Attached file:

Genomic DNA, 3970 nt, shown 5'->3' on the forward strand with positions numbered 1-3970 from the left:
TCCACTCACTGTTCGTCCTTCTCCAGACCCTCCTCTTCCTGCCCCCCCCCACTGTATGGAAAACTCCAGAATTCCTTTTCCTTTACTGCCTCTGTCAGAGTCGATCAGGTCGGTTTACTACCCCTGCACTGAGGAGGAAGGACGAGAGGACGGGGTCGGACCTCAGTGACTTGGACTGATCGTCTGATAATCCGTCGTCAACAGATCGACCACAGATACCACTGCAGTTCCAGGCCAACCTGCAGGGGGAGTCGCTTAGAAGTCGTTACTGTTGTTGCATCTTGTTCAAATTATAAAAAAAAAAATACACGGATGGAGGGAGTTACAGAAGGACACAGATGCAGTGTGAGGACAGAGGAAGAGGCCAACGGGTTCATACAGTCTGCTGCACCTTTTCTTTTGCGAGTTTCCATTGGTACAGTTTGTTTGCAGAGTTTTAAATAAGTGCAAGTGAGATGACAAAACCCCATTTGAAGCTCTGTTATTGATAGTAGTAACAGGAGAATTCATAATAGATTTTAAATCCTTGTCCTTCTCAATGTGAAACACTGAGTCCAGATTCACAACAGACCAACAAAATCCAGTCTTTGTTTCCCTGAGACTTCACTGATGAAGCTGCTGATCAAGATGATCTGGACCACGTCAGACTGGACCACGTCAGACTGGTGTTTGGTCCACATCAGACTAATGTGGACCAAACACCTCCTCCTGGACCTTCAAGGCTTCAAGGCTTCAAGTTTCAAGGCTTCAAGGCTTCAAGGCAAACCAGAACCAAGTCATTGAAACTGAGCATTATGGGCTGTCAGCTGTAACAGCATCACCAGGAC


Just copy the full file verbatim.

Genomic DNA, 3970 nt, shown 5'->3' on the forward strand with positions numbered 1-3970 from the left:
TCCACTCACTGTTCGTCCTTCTCCAGACCCTCCTCTTCCTGCCCCCCCCCACTGTATGGAAAACTCCAGAATTCCTTTTCCTTTACTGCCTCTGTCAGAGTCGATCAGGTCGGTTTACTACCCCTGCACTGAGGAGGAAGGACGAGAGGACGGGGTCGGACCTCAGTGACTTGGACTGATCGTCTGATAATCCGTCGTCAACAGATCGACCACAGATACCACTGCAGTTCCAGGCCAACCTGCAGGGGGAGTCGCTTAGAAGTCGTTACTGTTGTTGCATCTTGTTCAAATTATAAAAAAAAAAATACACGGATGGAGGGAGTTACAGAAGGACACAGATGCAGTGTGAGGACAGAGGAAGAGGCCAACGGGTTCATACAGTCTGCTGCACCTTTTCTTTTGCGAGTTTCCATTGGTACAGTTTGTTTGCAGAGTTTTAAATAAGTGCAAGTGAGATGACAAAACCCCATTTGAAGCTCTGTTATTGATAGTAGTAACAGGAGAATTCATAATAGATTTTAAATCCTTGTCCTTCTCAATGTGAAACACTGAGTCCAGATTCACAACAGACCAACAAAATCCAGTCTTTGTTTCCCTGAGACTTCACTGATGAAGCTGCTGATCAAGATGATCTGGACCACGTCAGACTGGACCACGTCAGACTGGTGTTTGGTCCACATCAGACTAATGTGGACCAAACACCTCCTCCTGGACCTTCAAGGCTTCAAGGCTTCAAGTTTCAAGGCTTCAAGGCTTCAAGGCAAACCAGAACCAAGTCATTGAAACTGAGCATTATGGGCTGTCAGCTGTAACAGCATCACCAGGAC